Radio Four’s Analysis came back for a new series last week, starting with an excellent programme on the NHS reforms called Unhealthy Expectations. Excellent because it made the only point about these wretched reforms worth making, which is that they are about as relevant to the real problems confronting the health service as is the test match score to the state of the British economy. Its unarguable thesis was that the health reforms miss the point entirely that our expectations from the health system are running farther and farther ahead of our capacity to pay for them.
The programme unearthed all sorts of apocalyptic predictions. Sir John Oldham, he who enjoys the wonderfully Stalinistic title within the Department of Health of National Clinical Lead for Quality and Productivity, was alarmingly precise in telling us (twice in fact) that the number of people with chronic conditions will be up by 252% by 2050, while John Appleby, chief economist of the King’s Fund, contented himself in looking forward to the day, 50 years hence, when Britain will be spending a third of its GDP on healthcare. But it was Sir John rather than Professor John who had the real peach to put on display. By 2065, he claimed, on current trends, the USA will be spending its entire national wealth on health; bad news, it seems, for those of us hoping that there might still be some capacity left by then for making further episodes of The Wire.
There was consensus among the talking heads that the only way back from this dilemma is to get a proper grip over the management of long-term conditions, which already account for 70% of what we spend on healthcare. Oldham argues that unless we tackle this “tsunami of need” then the NHS will become unsustainable. In a recent article in the Guardian he laid out his prescription in more detail, arguing for a kind of patient DIY approach to chronic care that makes you wonder why David Cameron hasn’t already signed him up as an exemplar of the Big Society.
Oldham’s overt comparison with care in the community for the mentally ill will raise a few eyebrows, not least over in the newsroom of the Daily Mail that was once fond of equating this policy with demented psychopaths knifing passers-by. More sanguine voices will point out, as did John Appleby, that a proper policy of care in the community costs more money to implement, not less, though that observation may be peculiar to the circumstances of mental illness.
I enjoyed too the floundering attempts of programme presenter Michael Blastland to get to grips with emerging opposition health policy, via an Oxford academic Marc Stears. Stears is associated with the rise of what is becoming known as “blue Labour” (the “blue” incidentally is a reference to blue collar – this is stuff for the workers we are talking about – not stealing Tory policies; Blair has already done that).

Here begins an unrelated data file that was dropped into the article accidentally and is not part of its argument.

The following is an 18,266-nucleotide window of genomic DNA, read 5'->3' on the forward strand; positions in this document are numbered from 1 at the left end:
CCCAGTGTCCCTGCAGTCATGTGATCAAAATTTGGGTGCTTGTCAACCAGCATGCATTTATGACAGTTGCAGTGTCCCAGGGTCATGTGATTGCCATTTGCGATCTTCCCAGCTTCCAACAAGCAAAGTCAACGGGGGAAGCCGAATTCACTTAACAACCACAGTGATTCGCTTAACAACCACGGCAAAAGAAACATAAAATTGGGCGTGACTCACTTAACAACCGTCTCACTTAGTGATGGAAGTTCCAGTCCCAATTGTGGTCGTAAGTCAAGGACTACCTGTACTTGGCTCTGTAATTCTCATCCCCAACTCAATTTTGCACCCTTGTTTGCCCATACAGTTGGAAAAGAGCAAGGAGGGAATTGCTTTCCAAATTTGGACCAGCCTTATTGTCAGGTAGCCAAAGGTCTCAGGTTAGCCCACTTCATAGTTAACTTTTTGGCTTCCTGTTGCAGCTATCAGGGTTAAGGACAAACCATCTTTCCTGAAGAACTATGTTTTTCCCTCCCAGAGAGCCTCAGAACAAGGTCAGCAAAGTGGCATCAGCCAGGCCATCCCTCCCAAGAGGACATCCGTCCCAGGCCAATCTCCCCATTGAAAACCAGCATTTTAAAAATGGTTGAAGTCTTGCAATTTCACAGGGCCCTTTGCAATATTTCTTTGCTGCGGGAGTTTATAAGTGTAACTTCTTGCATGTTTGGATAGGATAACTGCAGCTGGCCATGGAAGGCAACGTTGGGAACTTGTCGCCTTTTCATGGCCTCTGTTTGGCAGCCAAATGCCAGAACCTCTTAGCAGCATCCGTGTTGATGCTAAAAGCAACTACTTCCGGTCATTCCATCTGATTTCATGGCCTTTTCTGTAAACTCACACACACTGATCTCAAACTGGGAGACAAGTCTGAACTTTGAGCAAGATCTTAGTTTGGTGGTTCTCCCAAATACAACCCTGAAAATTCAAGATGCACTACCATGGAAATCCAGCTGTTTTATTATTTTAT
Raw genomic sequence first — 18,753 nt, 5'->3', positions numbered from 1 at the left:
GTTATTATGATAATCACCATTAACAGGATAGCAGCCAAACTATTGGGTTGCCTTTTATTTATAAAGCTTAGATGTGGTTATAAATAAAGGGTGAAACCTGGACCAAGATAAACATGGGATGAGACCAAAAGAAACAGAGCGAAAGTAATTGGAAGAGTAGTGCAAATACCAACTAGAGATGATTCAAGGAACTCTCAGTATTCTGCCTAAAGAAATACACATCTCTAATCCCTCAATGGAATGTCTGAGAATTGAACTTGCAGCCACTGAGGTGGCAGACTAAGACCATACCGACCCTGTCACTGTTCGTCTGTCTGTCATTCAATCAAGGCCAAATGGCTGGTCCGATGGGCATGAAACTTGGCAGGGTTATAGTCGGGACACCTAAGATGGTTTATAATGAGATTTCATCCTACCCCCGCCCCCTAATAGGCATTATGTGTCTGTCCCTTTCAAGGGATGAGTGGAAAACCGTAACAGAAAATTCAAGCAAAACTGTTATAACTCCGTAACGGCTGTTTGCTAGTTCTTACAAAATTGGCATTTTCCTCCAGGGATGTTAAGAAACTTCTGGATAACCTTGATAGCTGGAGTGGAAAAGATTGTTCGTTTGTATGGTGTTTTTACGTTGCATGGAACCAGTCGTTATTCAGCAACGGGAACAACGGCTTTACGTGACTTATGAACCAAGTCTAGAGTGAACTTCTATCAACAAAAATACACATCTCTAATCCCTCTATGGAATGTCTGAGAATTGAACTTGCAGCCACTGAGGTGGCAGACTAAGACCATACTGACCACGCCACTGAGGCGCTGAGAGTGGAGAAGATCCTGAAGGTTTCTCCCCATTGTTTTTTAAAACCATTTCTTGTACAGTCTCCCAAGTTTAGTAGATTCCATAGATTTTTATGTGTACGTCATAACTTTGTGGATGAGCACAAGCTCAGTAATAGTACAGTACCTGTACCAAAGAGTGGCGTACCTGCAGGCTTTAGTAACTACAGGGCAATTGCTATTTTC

Stears was big on something called “relational welfare”. This, he said, means that “the focus has to be on the patient and on the professional judgement of the person providing the service”. The doctor-patient relationship may be Labour’s next big idea for healthcare, though it may take somebody less erudite than the IPPR or University College, Oxford to point out to them that it doesn’t sound terribly novel.
Confronted with the question of what relational welfare might mean to an actual worker sitting across the surgery from his doctor, you could tell that Stears was struggling to convince Blastland that he knew what he was talking about. Or himself for that matter.
Politicians were largely absent from the Analysis programme, though there was the occasional velvet rustle of Stephen Dorrell, still prowling in the wings as Lansley dies on stage. This left the way clear for Howard Glennerster of the LSE to accuse them of ducking the big issue of how are we ever going to pay for all this healthcare and to argue (using recent pension reform as an example) that the British people can be relied upon to be much more mature about all this than we might expect. The Government has established a commission on the funding of long-term care, the programme asked, so why not for healthcare as well?
As I pondered all this, news broke of the prime minister’s latest speech on the health service, the one in which he set out his “five guarantees” for the future of the NHS. Leaving aside the observation that the Government’s idea of a manufacturing-led recovery seems to consist entirely of writing speeches for David Cameron on health, one is left to survey these guarantees with a deja vu mixture of frustration and gloom. More money will be spent. Waiting times will be kept low. The NHS will not be privatised. These are the usual boilerplate pledges that politicians have been repeating about the NHS for years and years, and look where they have got us.
Of course, these are platitudes that Mr Cameron has to repeat, to settle the public’s nerves about the reforms, and his own about their poisonous impact on his political reputation. So, once we had got beyond these sugary statements we can find the meat of his address, the part where he asks the public to face up to the hard truths about the runaway cost of health care and to accept that the need for reform is a symptom of the problem, not the problem itself. Well, no actually